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This article in SSSAJ

  1. Vol. 76 No. 5, p. 1911-1918
     
    Received: Feb 1, 2012
    Published: September 12, 2012


    * Corresponding author(s): parsekia@stanford.edu
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doi:10.2136/sssaj2012.0040

Uncertainty in Peat Volume and Soil Carbon Estimated Using Ground-Penetrating Radar and Probing

  1. Andrew D. Parsekian *a,
  2. Lee Slaterb,
  3. Dimitrios Ntarlagiannisb,
  4. James Nolanb,
  5. Stephen D. Sebesteyenc,
  6. Randall K. Kolkac and
  7. Paul J. Hansond
  1. a Dep. of Earth and Environmental Sciences, Rutgers Univ. 101 Warren St. Newark, NJ 07103, currently at Dep. of Geophysics, Stanford Univ. Stanford, CA 94305
    b Dep. of Earth and Environmental Sciences, Rutgers Univ. 101 Warren St. Newark, NJ 07103
    c U.S. Forest Service, Northern Research Station, 1831 Hwy. 169 East Grand Rapids, MN 55744
    d Environmental Sciences Division Oak Ridge National Lab. Bethel Valley Rd., Bldg. 1062 Oak Ridge, TN 37831

Abstract

Estimating soil C stock in a peatland is highly dependent on accurate measurement of the peat volume. In this study, we evaluated the uncertainty in calculations of peat volume using high-resolution data to resolve the three-dimensional structure of a peat basin based on both direct (push probes) and indirect geophysical (ground-penetrating radar) measurements. We compared volumetric estimates from both approaches, accounting for potential sources of error, with values from the literature. Approximate uncertainty of 14 to 23% was observed in the basin volume, and the total uncertainty roughly doubled when incorporating peat properties to derive the estimated C pool. Uncertainties in final C stock values are based on the uncertainty of the basin volumes and the variability in the peat properties and range between 31 and 38%. The results indicate that the well-established ground-penetrating radar technique that is scalable to larger peatlands can be used to obtain estimates of peat basin volumes at uncertainty levels similar to those for invasive direct probe surveys. This investigation demonstrated that ground-penetrating radar can quantify peat basin volumes at uniquely high spatial resolution without the need for extensive and invasive direct probing.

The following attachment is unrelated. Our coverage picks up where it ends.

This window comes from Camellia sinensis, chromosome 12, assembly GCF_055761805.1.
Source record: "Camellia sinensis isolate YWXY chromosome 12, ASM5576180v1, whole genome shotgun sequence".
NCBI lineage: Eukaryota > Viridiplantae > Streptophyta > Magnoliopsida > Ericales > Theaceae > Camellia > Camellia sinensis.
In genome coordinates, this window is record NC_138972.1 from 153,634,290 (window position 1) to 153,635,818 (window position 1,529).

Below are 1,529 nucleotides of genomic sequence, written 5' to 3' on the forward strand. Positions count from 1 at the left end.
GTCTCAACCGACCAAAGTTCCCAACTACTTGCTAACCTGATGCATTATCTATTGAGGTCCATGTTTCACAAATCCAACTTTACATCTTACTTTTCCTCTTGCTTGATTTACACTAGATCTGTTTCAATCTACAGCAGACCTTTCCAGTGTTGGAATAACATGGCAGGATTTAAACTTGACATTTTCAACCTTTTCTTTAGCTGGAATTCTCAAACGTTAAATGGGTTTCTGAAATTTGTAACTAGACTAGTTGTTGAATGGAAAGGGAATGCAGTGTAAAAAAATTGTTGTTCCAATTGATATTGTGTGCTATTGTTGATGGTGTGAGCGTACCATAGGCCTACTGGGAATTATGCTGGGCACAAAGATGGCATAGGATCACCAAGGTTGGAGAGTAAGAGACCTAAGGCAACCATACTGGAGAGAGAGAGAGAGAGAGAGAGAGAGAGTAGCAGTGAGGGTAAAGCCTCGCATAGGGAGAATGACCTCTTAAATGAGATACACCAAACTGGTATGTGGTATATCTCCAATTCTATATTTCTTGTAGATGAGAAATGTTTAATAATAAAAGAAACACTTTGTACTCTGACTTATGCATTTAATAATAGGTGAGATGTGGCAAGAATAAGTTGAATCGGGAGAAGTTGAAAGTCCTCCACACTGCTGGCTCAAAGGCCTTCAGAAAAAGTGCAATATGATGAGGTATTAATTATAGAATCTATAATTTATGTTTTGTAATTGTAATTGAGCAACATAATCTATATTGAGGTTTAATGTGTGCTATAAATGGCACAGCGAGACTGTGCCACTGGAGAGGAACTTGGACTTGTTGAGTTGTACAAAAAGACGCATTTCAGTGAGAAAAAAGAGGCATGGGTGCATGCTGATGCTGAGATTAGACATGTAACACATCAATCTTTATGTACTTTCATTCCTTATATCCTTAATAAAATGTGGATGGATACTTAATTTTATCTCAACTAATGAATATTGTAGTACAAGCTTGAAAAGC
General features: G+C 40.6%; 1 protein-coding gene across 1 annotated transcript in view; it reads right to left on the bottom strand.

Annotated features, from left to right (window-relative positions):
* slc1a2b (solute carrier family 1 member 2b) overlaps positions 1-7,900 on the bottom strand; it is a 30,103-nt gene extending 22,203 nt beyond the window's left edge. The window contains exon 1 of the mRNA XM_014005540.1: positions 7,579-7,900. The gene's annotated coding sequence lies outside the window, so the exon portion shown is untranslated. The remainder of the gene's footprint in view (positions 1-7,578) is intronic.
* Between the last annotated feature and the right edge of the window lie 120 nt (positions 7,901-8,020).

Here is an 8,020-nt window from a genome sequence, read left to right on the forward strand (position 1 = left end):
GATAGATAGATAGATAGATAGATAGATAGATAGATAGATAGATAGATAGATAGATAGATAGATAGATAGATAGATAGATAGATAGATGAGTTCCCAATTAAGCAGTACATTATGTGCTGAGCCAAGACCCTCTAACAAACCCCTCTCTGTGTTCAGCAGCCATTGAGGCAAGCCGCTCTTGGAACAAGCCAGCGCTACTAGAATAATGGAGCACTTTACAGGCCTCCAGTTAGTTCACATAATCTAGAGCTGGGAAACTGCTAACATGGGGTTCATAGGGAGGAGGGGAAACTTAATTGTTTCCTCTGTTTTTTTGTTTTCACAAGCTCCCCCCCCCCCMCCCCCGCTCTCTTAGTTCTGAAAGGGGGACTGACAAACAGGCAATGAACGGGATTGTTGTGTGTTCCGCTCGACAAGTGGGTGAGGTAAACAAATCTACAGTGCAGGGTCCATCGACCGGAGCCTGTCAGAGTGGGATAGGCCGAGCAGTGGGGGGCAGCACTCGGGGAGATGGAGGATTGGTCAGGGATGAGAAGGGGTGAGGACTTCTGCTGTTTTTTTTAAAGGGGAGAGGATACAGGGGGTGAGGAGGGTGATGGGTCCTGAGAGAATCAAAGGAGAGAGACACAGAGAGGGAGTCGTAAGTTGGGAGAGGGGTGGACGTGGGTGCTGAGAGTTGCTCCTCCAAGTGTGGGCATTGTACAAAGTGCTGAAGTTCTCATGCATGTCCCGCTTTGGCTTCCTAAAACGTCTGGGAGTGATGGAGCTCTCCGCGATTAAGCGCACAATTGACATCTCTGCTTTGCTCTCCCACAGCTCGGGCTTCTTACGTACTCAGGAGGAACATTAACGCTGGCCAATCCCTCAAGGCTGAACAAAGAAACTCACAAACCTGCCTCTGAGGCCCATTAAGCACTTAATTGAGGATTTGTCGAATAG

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Copyright © 2012. Copyright © by the Soil Science Society of America, Inc.